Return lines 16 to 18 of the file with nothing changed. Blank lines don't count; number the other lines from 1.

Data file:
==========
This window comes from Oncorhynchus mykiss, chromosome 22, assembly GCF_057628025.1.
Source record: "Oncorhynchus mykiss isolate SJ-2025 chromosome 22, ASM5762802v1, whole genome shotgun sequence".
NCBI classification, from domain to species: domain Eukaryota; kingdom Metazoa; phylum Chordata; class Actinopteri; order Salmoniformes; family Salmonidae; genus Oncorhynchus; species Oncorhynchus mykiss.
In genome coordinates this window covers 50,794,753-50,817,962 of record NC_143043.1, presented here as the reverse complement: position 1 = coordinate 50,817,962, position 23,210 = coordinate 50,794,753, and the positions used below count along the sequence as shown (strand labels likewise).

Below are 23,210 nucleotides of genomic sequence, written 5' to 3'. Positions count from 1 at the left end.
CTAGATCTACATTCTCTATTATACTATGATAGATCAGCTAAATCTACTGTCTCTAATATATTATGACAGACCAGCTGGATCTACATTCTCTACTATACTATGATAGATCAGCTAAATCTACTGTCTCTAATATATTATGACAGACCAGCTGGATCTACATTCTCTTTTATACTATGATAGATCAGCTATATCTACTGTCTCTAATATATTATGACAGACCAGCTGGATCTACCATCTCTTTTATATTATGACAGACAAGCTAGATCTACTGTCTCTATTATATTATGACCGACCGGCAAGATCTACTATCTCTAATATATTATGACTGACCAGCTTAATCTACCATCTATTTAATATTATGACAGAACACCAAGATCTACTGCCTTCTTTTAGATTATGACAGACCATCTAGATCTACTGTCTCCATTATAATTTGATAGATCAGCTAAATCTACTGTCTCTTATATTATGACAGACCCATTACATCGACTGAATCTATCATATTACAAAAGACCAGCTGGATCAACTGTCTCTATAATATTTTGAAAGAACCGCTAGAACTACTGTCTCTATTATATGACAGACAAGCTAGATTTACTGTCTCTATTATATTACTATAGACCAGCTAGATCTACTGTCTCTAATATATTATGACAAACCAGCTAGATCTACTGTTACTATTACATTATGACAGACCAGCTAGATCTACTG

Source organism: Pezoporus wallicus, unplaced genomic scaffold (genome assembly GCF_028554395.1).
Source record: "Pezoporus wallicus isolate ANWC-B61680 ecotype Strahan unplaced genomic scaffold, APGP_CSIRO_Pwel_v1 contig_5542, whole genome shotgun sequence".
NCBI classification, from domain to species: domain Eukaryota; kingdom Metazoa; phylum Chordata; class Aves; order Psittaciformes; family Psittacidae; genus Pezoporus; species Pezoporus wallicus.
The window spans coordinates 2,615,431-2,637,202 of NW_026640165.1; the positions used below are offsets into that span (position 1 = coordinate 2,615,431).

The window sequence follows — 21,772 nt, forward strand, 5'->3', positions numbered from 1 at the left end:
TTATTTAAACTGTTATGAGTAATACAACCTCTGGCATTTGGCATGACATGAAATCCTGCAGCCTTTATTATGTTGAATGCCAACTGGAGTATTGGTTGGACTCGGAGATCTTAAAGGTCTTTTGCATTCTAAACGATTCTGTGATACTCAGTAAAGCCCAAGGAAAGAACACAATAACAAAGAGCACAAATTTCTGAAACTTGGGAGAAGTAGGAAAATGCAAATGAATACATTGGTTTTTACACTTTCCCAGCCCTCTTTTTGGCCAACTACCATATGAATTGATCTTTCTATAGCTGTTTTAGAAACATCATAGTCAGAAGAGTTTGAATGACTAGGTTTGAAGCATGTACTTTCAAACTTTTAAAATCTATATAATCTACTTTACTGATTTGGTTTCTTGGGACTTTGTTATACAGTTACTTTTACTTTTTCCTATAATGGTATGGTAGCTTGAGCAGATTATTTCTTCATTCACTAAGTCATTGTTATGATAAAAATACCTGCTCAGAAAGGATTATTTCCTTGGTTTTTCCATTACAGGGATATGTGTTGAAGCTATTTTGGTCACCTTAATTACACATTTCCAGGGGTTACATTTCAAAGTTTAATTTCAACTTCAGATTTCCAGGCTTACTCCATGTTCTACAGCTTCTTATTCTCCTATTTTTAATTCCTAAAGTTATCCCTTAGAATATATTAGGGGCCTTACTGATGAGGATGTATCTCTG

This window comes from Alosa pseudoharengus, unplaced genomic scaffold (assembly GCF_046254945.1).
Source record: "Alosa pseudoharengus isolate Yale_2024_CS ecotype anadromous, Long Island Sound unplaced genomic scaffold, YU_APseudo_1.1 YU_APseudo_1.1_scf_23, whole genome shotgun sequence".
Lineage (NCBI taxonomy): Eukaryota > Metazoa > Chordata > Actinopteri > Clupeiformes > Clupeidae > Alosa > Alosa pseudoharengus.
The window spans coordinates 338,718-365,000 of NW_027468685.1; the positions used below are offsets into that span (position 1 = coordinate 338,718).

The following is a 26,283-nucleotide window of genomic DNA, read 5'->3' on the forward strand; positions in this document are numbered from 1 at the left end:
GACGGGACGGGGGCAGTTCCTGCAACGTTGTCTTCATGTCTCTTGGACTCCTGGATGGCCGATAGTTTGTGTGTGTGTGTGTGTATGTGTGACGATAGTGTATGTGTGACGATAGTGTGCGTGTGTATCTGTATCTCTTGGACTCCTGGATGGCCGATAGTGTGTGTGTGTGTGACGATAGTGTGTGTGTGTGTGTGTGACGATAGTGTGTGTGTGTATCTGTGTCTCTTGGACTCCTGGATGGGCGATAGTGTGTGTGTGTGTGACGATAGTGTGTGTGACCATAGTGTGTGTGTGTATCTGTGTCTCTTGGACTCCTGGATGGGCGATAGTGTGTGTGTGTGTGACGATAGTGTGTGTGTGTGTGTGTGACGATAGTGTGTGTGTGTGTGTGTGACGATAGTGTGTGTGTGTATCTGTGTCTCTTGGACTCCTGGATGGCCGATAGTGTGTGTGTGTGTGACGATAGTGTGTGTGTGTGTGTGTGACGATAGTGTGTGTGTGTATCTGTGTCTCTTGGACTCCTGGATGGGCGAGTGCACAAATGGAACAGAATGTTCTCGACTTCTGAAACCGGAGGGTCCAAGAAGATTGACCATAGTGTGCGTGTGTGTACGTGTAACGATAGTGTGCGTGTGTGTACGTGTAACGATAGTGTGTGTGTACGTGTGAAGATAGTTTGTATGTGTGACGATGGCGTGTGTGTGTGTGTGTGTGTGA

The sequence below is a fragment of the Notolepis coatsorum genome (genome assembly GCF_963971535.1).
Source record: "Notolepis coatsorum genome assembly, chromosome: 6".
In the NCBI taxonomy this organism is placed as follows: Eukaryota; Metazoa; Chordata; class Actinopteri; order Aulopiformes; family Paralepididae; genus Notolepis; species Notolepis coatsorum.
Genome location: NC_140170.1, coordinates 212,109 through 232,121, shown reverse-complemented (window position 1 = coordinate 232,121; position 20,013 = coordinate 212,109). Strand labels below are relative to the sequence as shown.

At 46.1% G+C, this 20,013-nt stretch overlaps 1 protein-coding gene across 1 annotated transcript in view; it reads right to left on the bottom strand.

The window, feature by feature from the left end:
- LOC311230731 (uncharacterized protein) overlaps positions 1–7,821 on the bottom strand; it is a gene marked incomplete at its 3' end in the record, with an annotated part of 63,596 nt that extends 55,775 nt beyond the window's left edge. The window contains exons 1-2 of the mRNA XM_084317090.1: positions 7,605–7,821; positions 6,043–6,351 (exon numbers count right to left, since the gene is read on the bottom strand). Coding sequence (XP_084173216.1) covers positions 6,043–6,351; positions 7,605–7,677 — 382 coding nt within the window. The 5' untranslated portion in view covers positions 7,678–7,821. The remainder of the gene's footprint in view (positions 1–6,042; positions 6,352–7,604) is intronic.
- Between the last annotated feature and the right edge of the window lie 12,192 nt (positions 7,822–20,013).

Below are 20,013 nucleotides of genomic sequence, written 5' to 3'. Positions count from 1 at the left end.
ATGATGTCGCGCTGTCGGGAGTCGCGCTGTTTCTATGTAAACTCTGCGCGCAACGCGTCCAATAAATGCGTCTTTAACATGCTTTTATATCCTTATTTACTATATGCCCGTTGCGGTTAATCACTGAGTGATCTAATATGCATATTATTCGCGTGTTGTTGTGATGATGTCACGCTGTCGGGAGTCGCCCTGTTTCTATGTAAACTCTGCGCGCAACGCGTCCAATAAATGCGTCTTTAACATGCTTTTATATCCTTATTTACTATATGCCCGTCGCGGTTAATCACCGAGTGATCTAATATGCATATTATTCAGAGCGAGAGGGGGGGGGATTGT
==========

The window spans coordinates 338,718-365,000 of NW_027468685.1; the positions used below are offsets into that span (position 1 = coordinate 338,718).

The following is a 26,283-nucleotide window of genomic DNA, read 5'->3' on the forward strand; positions in this document are numbered from 1 at the left end:
GACGGGACGGGGGCAGTTCCTGCAACGTTGTCTTCATGTCTCTTGGACTCCTGGATGGCCGATAGTTTGTGTGTGTGTGTGTGTATGTGTGACGATAGTGTATGTGTGACGATAGTGTGCGTGTGTATCTGTATCTCTTGGACTCCTGGATGGCCGATAGTGTGTGTGTGTGTGACGATAGTGTGTGTGTGTGTGTGTGACGATAGTGTGTGTGTGTATCTGTGTCTCTTGGACTCCTGGATGGGCGATAGTGTGTGTGTGTGTGACGATAGTGTGTGTGACCATAGTGTGTGTGTGTATCTGTGTCTCTTGGACTCCTGGATGGGCGATAGTGTGTGTGTGTGTGACGATAGTGTGTGTGTGTGTGTGTGACGATAGTGTGTGTGTGTGTGTGTGACGATAGTGTGTGTGTGTATCTGTGTCTCTTGGACTCCTGGATGGCCGATAGTGTGTGTGTGTGTGACGATAGTGTGTGTGTGTGTGTGTGACGATAGTGTGTGTGTGTATCTGTGTCTCTTGGACTCCTGGATGGGCGAGTGCACAAATGGAACAGAATGTTCTCGACTTCTGAAACCGGAGGGTCCAAGAAGATTGACCATAGTGTGCGTGTGTGTACGTGTAACGATAGTGTGCGTGTGTGTACGTGTAACGATAGTGTGTGTGTACGTGTGAAGATAGTTTGTATGTGTGACGATGGCGTGTGTGTGTGTGTGTGTGTGA